Staring me in the face.
It’s not for nothing that my mother gave birth to me on St. Thomas’s day and duly named me Thomas. For those into Christianity, Thomas was the ultimate skeptic. Judas, unlike his fellow scum in the banking sector today, at least had the courage to off himself. All but one of the remaining eleven apostles took Christ’s wounds for granted, but Thomas was having none of it. He had to check it out. I like that guy, and it took Caravaggio to truly do him justice and, as usual, he pulls no punches.
St. Thomas, that greatest of skeptics, checks for himself.
In a world where everything on the internet is taken as gospel, we could do with more like him.
So, having been duly skeptical about the hype surrounding Panny’s 20mm lens yesterday, and after returning the lens to B&H in disgust after one day and 434 exposures, I think it’s only fair to set the record straight. The good thing about being a skeptic is that you rarely get ripped off; the bad thing is that when something really good stares you in the face you tend to take it for granted. And that ‘something good’ has been staring me in the face for some 18 months now. I admit it. When it comes to the expression ‘kit lens’ I am prejudiced. Prejudiced as in ‘It’s a piece of plastic junk used to keep the price of a basic DSLR low’.
So my ghastly experience with the Panny 20mm f/1.7 MFT lens is a salutary lesson, one which taught me that the Panny ‘kit’ zoom is one of the great optics of our time. It’s appropriate, therefore, to devote a journal entry to that kit lens, the Panasonic 14-45mm f/3.5-5.6 OIS MFT Lens. I have been taking it for granted for far too long.
With some 9,500 exposures using this lens under my belt I can lay some claim to living in the real world of results, not in the theoretical one of chart and laboratory measurements.
Almost everything about this lens is right. It is small, it focuses very quickly, it’s sharp at any aperture and subject distance and it delivers every time. Let’s get the complaints out of the way first. It’s not a large aperture lens, meaning everything will be pretty much in focus at every aperture and most subject distances. You will not be adjusting the zoom ring with one finger because it binds and jerks. And, yes, there’s a lot of plastic in it, if that bothers you, though how that is relevant to the quality of your images beats me. Ever tried dropping your brass and steel (brassy steal?) $3,000 Leica Summicron on the sidewalk to see how well malleable, deformable metal survives gravity compared to plastic?
And, my word, this lens delivers.
You want blurred backgrounds? Hop into Photoshop CS5, use the lasso and ‘refine edges’ tools with Filter->Blur->Lens Blur and you have all the background blurring you need. Takes seconds to do on those special images. For a quicker, less nuanced result, you can just use the localised adjustment brush in LR3 and turn down the sharpness, using the slider, for the highlighted area. Don’t forget to hit Command-Option-O (it’s a toggle) to show the outlining mask as you do your outlining.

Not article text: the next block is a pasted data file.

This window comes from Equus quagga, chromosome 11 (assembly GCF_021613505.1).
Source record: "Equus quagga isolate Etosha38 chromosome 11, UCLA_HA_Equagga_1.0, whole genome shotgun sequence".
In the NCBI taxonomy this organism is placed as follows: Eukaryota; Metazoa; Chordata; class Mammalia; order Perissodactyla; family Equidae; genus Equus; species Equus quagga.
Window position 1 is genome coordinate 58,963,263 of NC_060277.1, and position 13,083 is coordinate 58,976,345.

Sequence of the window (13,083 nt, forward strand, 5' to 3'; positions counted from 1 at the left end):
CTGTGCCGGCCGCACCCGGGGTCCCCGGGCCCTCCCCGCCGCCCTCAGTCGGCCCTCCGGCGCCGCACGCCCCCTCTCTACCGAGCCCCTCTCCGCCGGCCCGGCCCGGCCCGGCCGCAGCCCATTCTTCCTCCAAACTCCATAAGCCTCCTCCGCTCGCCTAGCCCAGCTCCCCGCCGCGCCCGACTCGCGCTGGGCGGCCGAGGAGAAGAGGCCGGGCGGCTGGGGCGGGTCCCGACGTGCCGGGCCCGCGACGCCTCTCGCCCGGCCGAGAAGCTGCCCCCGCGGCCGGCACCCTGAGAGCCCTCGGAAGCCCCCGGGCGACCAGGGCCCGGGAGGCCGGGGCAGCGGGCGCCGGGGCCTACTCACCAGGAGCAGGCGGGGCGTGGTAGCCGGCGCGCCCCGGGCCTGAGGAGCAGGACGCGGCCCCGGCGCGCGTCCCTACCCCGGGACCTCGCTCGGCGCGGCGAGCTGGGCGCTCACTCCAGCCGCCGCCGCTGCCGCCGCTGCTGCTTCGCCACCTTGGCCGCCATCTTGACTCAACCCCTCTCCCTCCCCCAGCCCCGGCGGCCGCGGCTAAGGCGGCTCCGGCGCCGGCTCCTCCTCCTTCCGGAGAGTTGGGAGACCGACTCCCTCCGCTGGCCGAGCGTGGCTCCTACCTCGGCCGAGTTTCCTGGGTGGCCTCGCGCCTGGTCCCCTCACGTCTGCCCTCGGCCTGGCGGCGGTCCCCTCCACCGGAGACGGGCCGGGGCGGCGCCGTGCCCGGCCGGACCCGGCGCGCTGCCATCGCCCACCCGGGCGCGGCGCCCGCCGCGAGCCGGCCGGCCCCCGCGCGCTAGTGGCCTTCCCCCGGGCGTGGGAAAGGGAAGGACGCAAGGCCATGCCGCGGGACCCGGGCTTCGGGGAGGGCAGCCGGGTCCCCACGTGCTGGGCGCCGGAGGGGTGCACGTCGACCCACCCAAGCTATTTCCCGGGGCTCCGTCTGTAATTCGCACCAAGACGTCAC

Point this lens into the sun, as in ‘the sun is in the picture’, and you will get an occasional flare spot, easily removed in Photoshop. Does the result lose contrast as a result? No.
Use this lens in poor light and you will be struggling with a compromise between noisy high ISO and movement blur. But compromise you can, and you will still get the photograph. At ISO1600 noise from the G1′s sensor is not nice, but a bit of post-processing and you can get a decent 13″ x 19″ print. One that works fine unless you like sticking your nose in the canvas.
So, Panny, thanks for one of the truly great optical masterpieces of our time. I don’t care how you got there, I don’t mind if you used plastic ‘glass’ and polycarbonate this and that, because I have an incredible hit rate with your optic on my G1. And I much prefer to cull images for poor timing/composition/realization than I do for wrong focus or flare. Further, the built in shake reduction (OIS) gets me the equivalent of two stops of sharpness (if not two stops less depth of field) so the f/3.5-5.6 becomes an effective f/1.7-2.8. Where I might use a 1/30th shutter with a non-OIS lens, here I can use 1/8th with the same result. What’s not to like? The 13″ x 19″ prints on my wall tell a story no LCD monitor can. This lens is superb.
When Panny went to the G2 and later models the 14-45 morphed into a 14-42, which sells for $150 less. Whether that’s because it’s a poorer optic or not, I cannot say as I have yet to try one, but I do know that my 14-45 is very much a keeper.
Until the recent Panasonic GH2 camera came along all Panny and Olympus MFT bodies (which is the same as saying ‘all interchangeable lens MFT cameras’) used the same sensor. The GH2 claims to improve on that sensor and, if they are to be believed, the 14-45 kit zoom will only move to strength with the additional benefits of an improved ‘back end’.
The kit zoom is highly recommended if it’s the only lens for your G-body and street snaps are your preferred genre. And I promise never to use the words ‘kit zoom’ as pejoratives again.
Pictures speak louder than words, so I took the kit lens out for a spin yesterday, just to heal the wounds left by the 20mm, and here are a few results:
Click the picture to see the PDF.
All taken at ISO320 on the G1 body with minimal post processing.